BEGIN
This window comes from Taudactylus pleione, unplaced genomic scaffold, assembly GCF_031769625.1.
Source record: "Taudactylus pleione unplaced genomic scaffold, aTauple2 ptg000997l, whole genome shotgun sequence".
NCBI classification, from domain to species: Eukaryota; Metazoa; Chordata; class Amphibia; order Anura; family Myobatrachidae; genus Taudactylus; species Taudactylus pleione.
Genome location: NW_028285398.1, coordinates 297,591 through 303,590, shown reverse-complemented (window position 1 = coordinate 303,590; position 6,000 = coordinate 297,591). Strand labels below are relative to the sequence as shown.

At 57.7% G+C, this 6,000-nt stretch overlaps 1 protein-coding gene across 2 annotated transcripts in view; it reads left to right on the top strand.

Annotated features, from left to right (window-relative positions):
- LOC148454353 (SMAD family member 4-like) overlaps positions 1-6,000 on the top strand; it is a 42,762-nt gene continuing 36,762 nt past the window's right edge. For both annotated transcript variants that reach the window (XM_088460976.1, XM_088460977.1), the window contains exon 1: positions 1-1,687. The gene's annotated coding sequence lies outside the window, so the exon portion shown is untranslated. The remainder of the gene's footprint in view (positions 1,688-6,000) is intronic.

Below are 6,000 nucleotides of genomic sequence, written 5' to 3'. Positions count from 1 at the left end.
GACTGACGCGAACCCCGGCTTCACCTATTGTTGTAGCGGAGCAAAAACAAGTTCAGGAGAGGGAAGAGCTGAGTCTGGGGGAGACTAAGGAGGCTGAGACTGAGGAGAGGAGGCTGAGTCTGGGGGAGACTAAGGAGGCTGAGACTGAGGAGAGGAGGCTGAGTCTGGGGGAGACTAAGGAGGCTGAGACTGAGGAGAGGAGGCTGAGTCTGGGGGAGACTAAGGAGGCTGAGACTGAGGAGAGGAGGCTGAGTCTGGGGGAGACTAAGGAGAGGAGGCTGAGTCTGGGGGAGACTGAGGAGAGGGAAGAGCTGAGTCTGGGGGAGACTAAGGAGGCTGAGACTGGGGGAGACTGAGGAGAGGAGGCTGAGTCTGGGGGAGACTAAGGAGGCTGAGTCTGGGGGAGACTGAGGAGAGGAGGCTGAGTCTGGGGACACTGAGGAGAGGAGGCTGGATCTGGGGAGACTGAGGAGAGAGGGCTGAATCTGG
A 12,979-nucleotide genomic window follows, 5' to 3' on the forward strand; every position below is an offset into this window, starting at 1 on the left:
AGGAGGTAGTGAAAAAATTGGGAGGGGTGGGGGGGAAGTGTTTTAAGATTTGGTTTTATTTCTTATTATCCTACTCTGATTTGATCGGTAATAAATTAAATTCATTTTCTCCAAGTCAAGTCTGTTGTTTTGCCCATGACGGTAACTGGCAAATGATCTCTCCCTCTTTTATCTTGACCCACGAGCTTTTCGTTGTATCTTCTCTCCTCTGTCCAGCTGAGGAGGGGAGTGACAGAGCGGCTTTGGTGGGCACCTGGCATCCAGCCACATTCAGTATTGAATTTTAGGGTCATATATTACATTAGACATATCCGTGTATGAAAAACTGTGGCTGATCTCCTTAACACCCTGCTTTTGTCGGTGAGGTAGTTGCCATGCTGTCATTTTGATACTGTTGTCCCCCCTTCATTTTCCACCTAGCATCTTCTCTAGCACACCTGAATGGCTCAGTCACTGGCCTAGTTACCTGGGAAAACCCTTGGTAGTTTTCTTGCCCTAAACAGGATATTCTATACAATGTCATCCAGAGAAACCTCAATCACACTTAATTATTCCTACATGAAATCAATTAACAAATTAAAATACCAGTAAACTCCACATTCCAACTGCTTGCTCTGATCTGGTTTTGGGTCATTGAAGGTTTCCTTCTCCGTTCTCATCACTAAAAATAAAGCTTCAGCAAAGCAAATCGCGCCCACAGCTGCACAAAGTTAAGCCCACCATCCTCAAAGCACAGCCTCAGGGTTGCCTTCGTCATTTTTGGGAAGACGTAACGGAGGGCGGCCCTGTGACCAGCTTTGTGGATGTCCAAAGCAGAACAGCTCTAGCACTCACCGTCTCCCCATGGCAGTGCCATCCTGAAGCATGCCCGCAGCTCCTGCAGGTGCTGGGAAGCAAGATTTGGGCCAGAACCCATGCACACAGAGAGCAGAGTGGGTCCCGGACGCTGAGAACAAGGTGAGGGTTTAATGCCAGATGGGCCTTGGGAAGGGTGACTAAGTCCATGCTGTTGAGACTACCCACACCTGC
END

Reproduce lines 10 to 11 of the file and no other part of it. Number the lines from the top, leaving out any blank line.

A 12,979-nucleotide genomic window follows, 5' to 3' on the forward strand; every position below is an offset into this window, starting at 1 on the left:
AGGAGGTAGTGAAAAAATTGGGAGGGGTGGGGGGGAAGTGTTTTAAGATTTGGTTTTATTTCTTATTATCCTACTCTGATTTGATCGGTAATAAATTAAATTCATTTTCTCCAAGTCAAGTCTGTTGTTTTGCCCATGACGGTAACTGGCAAATGATCTCTCCCTCTTTTATCTTGACCCACGAGCTTTTCGTTGTATCTTCTCTCCTCTGTCCAGCTGAGGAGGGGAGTGACAGAGCGGCTTTGGTGGGCACCTGGCATCCAGCCACATTCAGTATTGAATTTTAGGGTCATATATTACATTAGACATATCCGTGTATGAAAAACTGTGGCTGATCTCCTTAACACCCTGCTTTTGTCGGTGAGGTAGTTGCCATGCTGTCATTTTGATACTGTTGTCCCCCCTTCATTTTCCACCTAGCATCTTCTCTAGCACACCTGAATGGCTCAGTCACTGGCCTAGTTACCTGGGAAAACCCTTGGTAGTTTTCTTGCCCTAAACAGGATATTCTATACAATGTCATCCAGAGAAACCTCAATCACACTTAATTATTCCTACATGAAATCAATTAACAAATTAAAATACCAGTAAACTCCACATTCCAACTGCTTGCTCTGATCTGGTTTTGGGTCATTGAAGGTTTCCTTCTCCGTTCTCATCACTAAAAATAAAGCTTCAGCAAAGCAAATCGCGCCCACAGCTGCACAAAGTTAAGCCCACCATCCTCAAAGCACAGCCTCAGGGTTGCCTTCGTCATTTTTGGGAAGACGTAACGGAGGGCGGCCCTGTGACCAGCTTTGTGGATGTCCAAAGCAGAACAGCTCTAGCACTCACCGTCTCCCCATGGCAGTGCCATCCTGAAGCATGCCCGCAGCTCCTGCAGGTGCTGGGAAGCAAGATTTGGGCCAGAACCCATGCACACAGAGAGCAGAGTGGGTCCCGGACGCTGAGAACAAGGTGAGGGTTTAATGCCAGATGGGCCTTGGGAAGGGTGACTAAGTCCATGCTGTTGAGACTACCCACACCTGC